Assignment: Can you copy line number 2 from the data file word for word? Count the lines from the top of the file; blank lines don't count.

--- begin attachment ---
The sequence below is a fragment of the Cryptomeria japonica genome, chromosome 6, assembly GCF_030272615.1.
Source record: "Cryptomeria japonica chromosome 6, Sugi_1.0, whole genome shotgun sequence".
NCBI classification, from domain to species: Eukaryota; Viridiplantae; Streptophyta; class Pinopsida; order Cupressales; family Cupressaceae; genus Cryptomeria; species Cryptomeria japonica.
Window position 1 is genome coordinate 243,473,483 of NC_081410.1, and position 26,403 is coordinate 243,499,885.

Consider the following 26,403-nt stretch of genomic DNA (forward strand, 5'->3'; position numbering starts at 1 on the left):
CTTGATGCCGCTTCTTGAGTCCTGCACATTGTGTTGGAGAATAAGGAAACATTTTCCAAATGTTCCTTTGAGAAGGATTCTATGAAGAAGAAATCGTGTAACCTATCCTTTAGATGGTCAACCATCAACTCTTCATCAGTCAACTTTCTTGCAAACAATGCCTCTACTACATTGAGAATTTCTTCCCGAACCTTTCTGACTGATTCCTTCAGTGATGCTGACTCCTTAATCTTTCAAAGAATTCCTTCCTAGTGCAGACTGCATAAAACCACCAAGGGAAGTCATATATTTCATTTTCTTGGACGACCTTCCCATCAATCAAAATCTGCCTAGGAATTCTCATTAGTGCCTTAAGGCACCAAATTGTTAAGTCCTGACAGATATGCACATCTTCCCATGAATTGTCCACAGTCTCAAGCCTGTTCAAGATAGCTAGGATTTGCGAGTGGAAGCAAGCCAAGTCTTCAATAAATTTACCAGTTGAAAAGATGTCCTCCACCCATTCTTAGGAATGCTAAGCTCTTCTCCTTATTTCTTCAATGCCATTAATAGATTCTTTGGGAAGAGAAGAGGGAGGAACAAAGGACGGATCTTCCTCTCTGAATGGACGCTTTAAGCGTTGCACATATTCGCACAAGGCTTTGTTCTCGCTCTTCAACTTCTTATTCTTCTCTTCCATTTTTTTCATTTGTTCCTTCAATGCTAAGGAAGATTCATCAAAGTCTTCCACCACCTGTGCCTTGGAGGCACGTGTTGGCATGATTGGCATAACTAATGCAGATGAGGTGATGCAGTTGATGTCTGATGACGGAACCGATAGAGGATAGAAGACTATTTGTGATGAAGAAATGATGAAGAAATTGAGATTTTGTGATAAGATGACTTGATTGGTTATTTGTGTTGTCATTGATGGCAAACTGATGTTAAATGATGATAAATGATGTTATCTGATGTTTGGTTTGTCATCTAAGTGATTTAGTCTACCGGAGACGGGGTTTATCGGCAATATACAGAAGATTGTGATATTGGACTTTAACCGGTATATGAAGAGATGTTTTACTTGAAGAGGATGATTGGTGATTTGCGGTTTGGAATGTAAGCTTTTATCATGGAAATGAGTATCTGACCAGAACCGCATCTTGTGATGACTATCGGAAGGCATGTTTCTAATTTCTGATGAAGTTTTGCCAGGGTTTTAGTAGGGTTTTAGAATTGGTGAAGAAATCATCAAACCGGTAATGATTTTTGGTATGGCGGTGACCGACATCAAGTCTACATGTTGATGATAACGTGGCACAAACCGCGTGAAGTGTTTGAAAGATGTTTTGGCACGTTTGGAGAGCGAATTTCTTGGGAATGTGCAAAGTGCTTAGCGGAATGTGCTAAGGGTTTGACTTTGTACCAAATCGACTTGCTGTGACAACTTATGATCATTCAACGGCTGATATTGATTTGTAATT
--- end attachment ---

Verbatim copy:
Source record: "Cryptomeria japonica chromosome 6, Sugi_1.0, whole genome shotgun sequence".